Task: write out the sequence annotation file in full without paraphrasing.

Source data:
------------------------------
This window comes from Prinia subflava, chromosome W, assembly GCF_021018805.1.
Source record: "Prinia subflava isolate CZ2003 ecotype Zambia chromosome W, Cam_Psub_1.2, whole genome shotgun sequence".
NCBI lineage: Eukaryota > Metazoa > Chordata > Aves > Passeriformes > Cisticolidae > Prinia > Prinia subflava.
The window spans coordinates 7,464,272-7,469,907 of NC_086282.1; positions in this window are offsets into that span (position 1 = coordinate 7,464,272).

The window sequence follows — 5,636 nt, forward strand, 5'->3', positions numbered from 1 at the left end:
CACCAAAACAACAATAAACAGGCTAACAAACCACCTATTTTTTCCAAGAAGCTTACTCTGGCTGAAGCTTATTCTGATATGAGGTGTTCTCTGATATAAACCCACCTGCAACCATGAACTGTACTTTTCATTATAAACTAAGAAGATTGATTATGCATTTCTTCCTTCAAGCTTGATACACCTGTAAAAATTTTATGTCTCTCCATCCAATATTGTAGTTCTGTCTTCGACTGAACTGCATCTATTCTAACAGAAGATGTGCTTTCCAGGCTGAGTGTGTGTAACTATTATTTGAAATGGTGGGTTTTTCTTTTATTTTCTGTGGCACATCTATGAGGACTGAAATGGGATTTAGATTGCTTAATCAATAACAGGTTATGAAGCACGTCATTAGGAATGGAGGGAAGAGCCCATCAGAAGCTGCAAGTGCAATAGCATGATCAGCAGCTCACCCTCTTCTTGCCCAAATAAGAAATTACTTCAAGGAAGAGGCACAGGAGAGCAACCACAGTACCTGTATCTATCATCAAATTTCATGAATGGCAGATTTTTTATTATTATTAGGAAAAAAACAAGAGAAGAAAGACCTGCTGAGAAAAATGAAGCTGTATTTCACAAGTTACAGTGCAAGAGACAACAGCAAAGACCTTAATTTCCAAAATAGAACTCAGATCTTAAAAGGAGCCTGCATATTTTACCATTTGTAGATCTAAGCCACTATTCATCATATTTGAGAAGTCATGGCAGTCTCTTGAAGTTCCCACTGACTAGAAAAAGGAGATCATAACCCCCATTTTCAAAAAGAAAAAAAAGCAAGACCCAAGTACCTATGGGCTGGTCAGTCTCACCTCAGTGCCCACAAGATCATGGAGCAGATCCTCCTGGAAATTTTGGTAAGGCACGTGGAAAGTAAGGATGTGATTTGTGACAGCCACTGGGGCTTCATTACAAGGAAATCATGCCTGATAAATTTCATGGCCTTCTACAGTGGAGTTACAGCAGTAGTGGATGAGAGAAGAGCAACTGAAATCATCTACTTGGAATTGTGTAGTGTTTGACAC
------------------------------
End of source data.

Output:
This window comes from Prinia subflava, chromosome W, assembly GCF_021018805.1.
Source record: "Prinia subflava isolate CZ2003 ecotype Zambia chromosome W, Cam_Psub_1.2, whole genome shotgun sequence".
NCBI lineage: Eukaryota > Metazoa > Chordata > Aves > Passeriformes > Cisticolidae > Prinia > Prinia subflava.
The window spans coordinates 7,464,272-7,469,907 of NC_086282.1; positions in this window are offsets into that span (position 1 = coordinate 7,464,272).

The window sequence follows — 5,636 nt, forward strand, 5'->3', positions numbered from 1 at the left end:
CACCAAAACAACAATAAACAGGCTAACAAACCACCTATTTTTTCCAAGAAGCTTACTCTGGCTGAAGCTTATTCTGATATGAGGTGTTCTCTGATATAAACCCACCTGCAACCATGAACTGTACTTTTCATTATAAACTAAGAAGATTGATTATGCATTTCTTCCTTCAAGCTTGATACACCTGTAAAAATTTTATGTCTCTCCATCCAATATTGTAGTTCTGTCTTCGACTGAACTGCATCTATTCTAACAGAAGATGTGCTTTCCAGGCTGAGTGTGTGTAACTATTATTTGAAATGGTGGGTTTTTCTTTTATTTTCTGTGGCACATCTATGAGGACTGAAATGGGATTTAGATTGCTTAATCAATAACAGGTTATGAAGCACGTCATTAGGAATGGAGGGAAGAGCCCATCAGAAGCTGCAAGTGCAATAGCATGATCAGCAGCTCACCCTCTTCTTGCCCAAATAAGAAATTACTTCAAGGAAGAGGCACAGGAGAGCAACCACAGTACCTGTATCTATCATCAAATTTCATGAATGGCAGATTTTTTATTATTATTAGGAAAAAAACAAGAGAAGAAAGACCTGCTGAGAAAAATGAAGCTGTATTTCACAAGTTACAGTGCAAGAGACAACAGCAAAGACCTTAATTTCCAAAATAGAACTCAGATCTTAAAAGGAGCCTGCATATTTTACCATTTGTAGATCTAAGCCACTATTCATCATATTTGAGAAGTCATGGCAGTCTCTTGAAGTTCCCACTGACTAGAAAAAGGAGATCATAACCCCCATTTTCAAAAAGAAAAAAAAGCAAGACCCAAGTACCTATGGGCTGGTCAGTCTCACCTCAGTGCCCACAAGATCATGGAGCAGATCCTCCTGGAAATTTTGGTAAGGCACGTGGAAAGTAAGGATGTGATTTGTGACAGCCACTGGGGCTTCATTACAAGGAAATCATGCCTGATAAATTTCATGGCCTTCTACAGTGGAGTTACAGCAGTAGTGGATGAGAGAAGAGCAACTGAAATCATCTACTTGGAATTGTGTAGTGTTTGACAC